After the Supreme Court ruling, marriage for none?

After the Supreme Court ruling, marriage for none?
An anti-same-sex marriage demonstrator stands in front of the U.S. Supreme Court in Washington on June 18, awaiting the court's landmark decision. (Jim Watson / AFP/Getty Images)

Good morning. I'm Paul Thornton, The Times' letters editor. It is Saturday morning, June 20, the day before the summer solstice. Here’s a look back at the week in Opinion.

Any day now, the Supreme Court may deliver the decisive blow that marriage equality advocates have long sought: a decision saying the 14th Amendment to the Constitution precludes states from passing laws prohibiting same-sex couples from getting married. But in some states, a decision affirming marriage equality might not mean a trip to the county clerk or courthouse for same-sex couples -- or opposite-gender ones.

In an op-ed article, law professor Ethan J. Leib describes the strategy of some who oppose same-sex marriage. I’d call it a perversion of the "if I can't have it, no one can" defense: If everyone can have it, no one should. Leib writes:

Assuming the conventional wisdom is correct, the Supreme Court will rule this month in Obergefell vs. Hodges that because the 14th Amendment guarantees equal protection under the law, states cannot ban same-sex marriage. Some conservatives, however, will almost certainly balk, and will cast about for a solution that would save them from outright rebellion against a court decree.

One idea already in the air is to try to disentangle the awkward union between marriage and the state.

In Alabama, a bill passed the state Senate that would stop the government from issuing marriage licenses or certificates — to anyone. Instead, couples who wanted to get married would just sign a legal contract and file it with a public official.

The Oklahoma House passed a similar bill, specifying that the state would no longer provide licenses for marriage. It would, however, continue to record certificates contracted before or solemnized by religious officials or judges….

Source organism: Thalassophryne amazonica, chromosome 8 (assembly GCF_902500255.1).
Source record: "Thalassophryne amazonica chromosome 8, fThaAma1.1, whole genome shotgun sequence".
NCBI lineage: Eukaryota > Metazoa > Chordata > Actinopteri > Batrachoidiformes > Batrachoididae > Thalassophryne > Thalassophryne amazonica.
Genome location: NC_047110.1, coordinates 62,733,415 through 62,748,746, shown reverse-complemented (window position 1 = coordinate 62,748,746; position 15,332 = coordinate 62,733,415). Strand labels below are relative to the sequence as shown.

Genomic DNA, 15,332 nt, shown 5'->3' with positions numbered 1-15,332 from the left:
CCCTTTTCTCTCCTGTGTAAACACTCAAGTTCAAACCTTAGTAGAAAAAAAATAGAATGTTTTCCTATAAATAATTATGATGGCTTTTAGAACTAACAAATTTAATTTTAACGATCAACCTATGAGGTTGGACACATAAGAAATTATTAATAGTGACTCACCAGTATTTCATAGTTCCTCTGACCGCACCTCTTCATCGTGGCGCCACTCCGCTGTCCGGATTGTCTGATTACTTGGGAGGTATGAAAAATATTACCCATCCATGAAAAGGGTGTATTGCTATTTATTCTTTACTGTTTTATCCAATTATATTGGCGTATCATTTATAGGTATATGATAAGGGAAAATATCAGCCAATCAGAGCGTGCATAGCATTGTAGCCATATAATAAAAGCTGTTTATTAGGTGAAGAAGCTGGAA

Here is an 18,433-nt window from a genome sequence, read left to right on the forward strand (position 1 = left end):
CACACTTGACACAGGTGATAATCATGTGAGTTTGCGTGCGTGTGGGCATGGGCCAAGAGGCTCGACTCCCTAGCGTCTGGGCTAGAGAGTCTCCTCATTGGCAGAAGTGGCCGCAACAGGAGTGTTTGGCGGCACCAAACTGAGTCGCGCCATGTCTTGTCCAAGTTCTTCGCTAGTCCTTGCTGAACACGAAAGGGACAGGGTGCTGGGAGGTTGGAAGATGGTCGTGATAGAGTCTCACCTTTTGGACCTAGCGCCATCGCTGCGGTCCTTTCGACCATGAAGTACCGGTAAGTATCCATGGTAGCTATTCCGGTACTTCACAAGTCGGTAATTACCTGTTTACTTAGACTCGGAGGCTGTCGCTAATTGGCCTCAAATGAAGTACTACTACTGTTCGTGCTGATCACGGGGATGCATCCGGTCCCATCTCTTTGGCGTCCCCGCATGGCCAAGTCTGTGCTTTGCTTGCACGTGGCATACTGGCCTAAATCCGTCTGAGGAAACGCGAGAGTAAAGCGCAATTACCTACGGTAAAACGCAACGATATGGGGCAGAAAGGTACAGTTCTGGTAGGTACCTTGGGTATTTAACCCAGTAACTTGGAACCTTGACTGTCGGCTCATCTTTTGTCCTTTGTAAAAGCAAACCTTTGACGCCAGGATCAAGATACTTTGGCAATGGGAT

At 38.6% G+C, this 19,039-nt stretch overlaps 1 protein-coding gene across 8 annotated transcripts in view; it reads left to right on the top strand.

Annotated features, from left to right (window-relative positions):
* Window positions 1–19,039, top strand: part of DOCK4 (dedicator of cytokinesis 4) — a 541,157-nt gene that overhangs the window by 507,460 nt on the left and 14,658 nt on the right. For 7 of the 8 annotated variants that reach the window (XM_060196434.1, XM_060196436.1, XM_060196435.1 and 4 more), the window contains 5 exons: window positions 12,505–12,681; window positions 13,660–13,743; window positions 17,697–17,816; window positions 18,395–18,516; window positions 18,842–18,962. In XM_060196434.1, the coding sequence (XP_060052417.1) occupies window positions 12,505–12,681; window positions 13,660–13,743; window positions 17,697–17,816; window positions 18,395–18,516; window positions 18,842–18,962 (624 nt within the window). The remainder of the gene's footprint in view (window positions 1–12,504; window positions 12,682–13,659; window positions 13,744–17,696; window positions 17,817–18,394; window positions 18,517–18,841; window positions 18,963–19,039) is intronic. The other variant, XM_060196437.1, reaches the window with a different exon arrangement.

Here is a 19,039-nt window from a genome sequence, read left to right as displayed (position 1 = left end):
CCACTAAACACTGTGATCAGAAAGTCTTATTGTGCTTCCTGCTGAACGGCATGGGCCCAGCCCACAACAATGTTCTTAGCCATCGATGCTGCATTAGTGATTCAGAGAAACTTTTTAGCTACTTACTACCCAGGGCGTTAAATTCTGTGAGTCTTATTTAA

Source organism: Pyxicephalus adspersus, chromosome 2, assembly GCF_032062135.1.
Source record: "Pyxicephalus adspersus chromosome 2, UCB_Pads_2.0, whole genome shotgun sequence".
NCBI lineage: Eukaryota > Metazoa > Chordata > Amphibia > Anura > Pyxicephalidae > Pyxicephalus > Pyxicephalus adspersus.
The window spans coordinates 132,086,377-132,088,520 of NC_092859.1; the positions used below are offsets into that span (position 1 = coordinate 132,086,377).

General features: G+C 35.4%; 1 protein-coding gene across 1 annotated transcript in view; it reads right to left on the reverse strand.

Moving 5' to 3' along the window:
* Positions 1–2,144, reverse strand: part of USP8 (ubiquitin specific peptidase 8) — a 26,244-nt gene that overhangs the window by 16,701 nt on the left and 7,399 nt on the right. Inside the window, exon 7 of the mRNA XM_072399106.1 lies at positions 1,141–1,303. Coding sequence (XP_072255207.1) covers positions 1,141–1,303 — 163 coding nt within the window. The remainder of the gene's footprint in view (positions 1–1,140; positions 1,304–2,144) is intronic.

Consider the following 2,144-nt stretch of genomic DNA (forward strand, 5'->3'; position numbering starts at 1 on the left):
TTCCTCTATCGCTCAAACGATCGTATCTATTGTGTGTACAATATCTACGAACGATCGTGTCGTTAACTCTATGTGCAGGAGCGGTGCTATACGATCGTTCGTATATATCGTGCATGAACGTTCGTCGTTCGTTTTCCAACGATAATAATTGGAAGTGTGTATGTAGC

Notwithstanding the plausible argument that the Supreme Court has, in prior decisions, created a fundamental right to marry, states may contend that there can be no constitutional denial of equal protection to any person within its jurisdiction if they offer marriage licenses to no one, straight or gay.

>> Click here to read more

Absent an actual Supreme Court decision on marriage, journalists are reading the tea leaves. Justice Antonin Scalia's characteristically cranky and bombastic opinion in an immigration case involving marriage signals he might believe the fight against marriage for all is lost. L.A. Times

Decisions favoring gay marriage and saving Obamacare subsidies for millions would be a blow to "the destructive creed of state rights and state sovereignty," writes Andres Martinez, a former editorial page editor of The Times. Martinez mentions his experiences penning pro-marriage equality editorials for The Times and other newspapers, with some resistance from his bosses. Zocalo Public Square

The official symbol of progressive, inclusive California -- the Bear Flag -- celebrates the work of racist, drunk and murderous 19th century belligerents. Alex Abella says the flag that flies over government buildings shouldn't be the standard waved by squatters who stole natives' land and kidnapped Spanish-speaking Californios. L.A. Times

Dump the Bear Flag? Nonsense, say readers. "The Bear Flag flies over public buildings in every corner of the state. Long may it wave," writes Claremont resident Ted Trzyna in a letter to the editor that echoes the reaction by many other readers. L.A. Times

A piece of Holocaust and Hollywood history is for sale in Santa Monica, but on Redfin and Trulia it's listed as just another high-priced slice of real estate on the Westside market. The home on Mabery Road in Santa Monica Canyon belonged to Salka Viertel, the screenwriter who left Germany before the Nazis came to power and took in refugees who fled Europe; she also landed on the FBI's watch list during the anti-Communist craze of the 1950s. "Tear-downs are not unusual in this market, but this place deserves a plaque and some serious respect," writes Donna Rifkind. L.A. Times

Eric Garcetti was caught leaving town just when Los Angeles needed him -- but what's worse is that the mayor didn't come clean about the reason for his ill-timed trip to Washington (to attend a fundraiser) until a reporter found out about it, says the editorial board. "Los Angeles, at a sensitive time, wants to know its mayor is on the job, on the spot and, most important, that he is being forthright about his actions and activities." L.A. Times

That Garcetti was called out for his evasiveness may indicate a more "skeptical press corps." Kevin Roderick rounds up recent coverage that puts the mayor in a less than flattering light. LA Observed

Skeptical readers, send us your emails, especially if you have feedback for how we can improve this newsletter. Email to share your thoughts.